“I could never live here,” I said to my friend who lives in Bangkok. I had just returned to her apartment after being out in the city’s traffic, concrete and high-rises. In town only a few days, the intensity of the large urban landscape was already affecting my psyche. By the end of my six-week stay, however, some of the edge had worn off. What had changed?
I connected with a community of like-minded people. According to research, group clustering does not change with the scope of a city. What this means is that a person can create social networks no matter the size of the city. Get out and go to places and events that you love, you’re bound to make friends. Studies indicate that having friends in your life increases your sense of belonging and happiness.
Let the Sun Shine
I made some time to sit in the sunlight every day. In last month’s issue, I wrote about the importance of getting adequate sunlight. City living usually involves spending a lot of time indoors. Seek out the sun and bask in its nurturing energy to get your necessary dose of vitamin D, thus elevating the levels of your happy hormone, serotonin.
The Great Outdoors
Not only did I bask in the sun, I took my work outside and benefited from the improved levels of concentration that comes with spending time outdoors. I also walked and sought out green space, thereby naturally reducing my stress levels.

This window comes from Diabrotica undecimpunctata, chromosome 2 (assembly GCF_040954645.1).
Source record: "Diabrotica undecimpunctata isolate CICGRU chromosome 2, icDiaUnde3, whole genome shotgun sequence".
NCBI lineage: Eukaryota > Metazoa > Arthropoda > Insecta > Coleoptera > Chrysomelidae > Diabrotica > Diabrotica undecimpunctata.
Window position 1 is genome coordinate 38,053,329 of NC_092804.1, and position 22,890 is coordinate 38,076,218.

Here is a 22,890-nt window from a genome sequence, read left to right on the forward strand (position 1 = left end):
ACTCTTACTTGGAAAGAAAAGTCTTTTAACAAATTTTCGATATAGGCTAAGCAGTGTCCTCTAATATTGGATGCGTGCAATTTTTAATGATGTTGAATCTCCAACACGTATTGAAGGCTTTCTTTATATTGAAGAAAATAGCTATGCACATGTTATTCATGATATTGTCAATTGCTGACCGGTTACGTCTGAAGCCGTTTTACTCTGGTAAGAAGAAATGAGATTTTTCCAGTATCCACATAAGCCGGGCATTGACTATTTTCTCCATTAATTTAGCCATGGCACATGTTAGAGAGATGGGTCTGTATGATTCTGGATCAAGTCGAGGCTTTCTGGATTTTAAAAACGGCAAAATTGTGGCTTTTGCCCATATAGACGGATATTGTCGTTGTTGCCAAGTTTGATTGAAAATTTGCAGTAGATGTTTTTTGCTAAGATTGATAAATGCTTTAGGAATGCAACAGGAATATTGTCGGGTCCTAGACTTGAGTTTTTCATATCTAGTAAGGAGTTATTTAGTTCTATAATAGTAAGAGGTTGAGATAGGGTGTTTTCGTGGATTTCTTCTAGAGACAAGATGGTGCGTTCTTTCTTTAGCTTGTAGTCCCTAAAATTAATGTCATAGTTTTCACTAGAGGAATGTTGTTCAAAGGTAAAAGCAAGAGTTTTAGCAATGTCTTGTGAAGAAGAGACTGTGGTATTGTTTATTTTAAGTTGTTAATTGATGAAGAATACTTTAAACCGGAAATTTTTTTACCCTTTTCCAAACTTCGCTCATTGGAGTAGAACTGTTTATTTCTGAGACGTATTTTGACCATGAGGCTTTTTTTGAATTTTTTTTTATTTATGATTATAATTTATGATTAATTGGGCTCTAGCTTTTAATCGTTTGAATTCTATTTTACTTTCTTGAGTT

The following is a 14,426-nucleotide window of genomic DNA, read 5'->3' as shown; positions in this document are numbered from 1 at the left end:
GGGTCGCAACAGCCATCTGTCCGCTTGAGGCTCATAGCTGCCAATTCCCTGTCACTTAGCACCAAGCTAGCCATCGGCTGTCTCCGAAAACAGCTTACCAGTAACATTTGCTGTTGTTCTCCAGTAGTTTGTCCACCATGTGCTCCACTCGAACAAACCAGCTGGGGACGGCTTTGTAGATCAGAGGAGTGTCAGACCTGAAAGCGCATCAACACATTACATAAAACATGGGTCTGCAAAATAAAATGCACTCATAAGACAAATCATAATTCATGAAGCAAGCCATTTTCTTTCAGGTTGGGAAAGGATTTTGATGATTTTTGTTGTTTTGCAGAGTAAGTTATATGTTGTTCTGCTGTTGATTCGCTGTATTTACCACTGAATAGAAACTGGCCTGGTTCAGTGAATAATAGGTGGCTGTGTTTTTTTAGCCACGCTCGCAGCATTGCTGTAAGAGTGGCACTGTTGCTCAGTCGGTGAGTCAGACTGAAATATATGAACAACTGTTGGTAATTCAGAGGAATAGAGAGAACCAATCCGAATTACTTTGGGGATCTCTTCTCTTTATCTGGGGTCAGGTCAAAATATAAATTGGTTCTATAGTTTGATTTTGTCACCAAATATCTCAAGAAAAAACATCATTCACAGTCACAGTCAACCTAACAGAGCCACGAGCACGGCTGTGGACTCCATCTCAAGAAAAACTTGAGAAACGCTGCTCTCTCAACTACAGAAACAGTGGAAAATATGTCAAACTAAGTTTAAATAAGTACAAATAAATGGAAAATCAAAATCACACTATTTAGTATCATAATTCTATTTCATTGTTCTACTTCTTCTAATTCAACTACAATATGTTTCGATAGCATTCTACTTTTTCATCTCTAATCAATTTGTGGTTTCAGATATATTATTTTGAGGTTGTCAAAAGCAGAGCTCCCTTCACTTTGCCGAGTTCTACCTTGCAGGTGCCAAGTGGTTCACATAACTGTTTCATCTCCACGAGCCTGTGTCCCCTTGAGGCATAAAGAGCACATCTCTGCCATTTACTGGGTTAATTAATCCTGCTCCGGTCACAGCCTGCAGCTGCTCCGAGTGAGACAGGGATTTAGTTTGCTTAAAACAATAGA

With the hustle and bustle of urban living, it can sometimes be a while between visits to natural settings. The actions I took above allowed me to relax into my big city retreat and appreciate Nature’s offerings nonetheless.
Some other ways to maintain a connection to Nature and reap the positive psychological benefits are to:
— Exercise outdoors
— Commute on foot or by bicycle
— Shop at the local farmers’ market
— Raise a fruit, herb or vegetable plant in your home or office
— Decorate your walls and computers with nature photos and screen savers
Take a Timeout
City life is full of stimuli, and although we may not realise it, the constant influx of information to our senses results in stress to the body, mind and spirit. Take the time to disengage from the external world. Create a few moments of sacred time each day to instill a sense of inner peace that is both calming and restorative.
It’s only upon concluding this article and taking another look at my outdoor surroundings — observing the rooftop park that I’m sitting in — that I realise I’m back in Bangkok. I’m at peace with the touch of the breeze, the sound of the birds and the trickle of the pool. The traffic din is barely noticeable in my reverie.
Karen Gay, A-Roaming Bodyworker, is a holistic health practitioner practicing in Hanoi. For information on the types of services provided, visit a-roamingbodyworker.com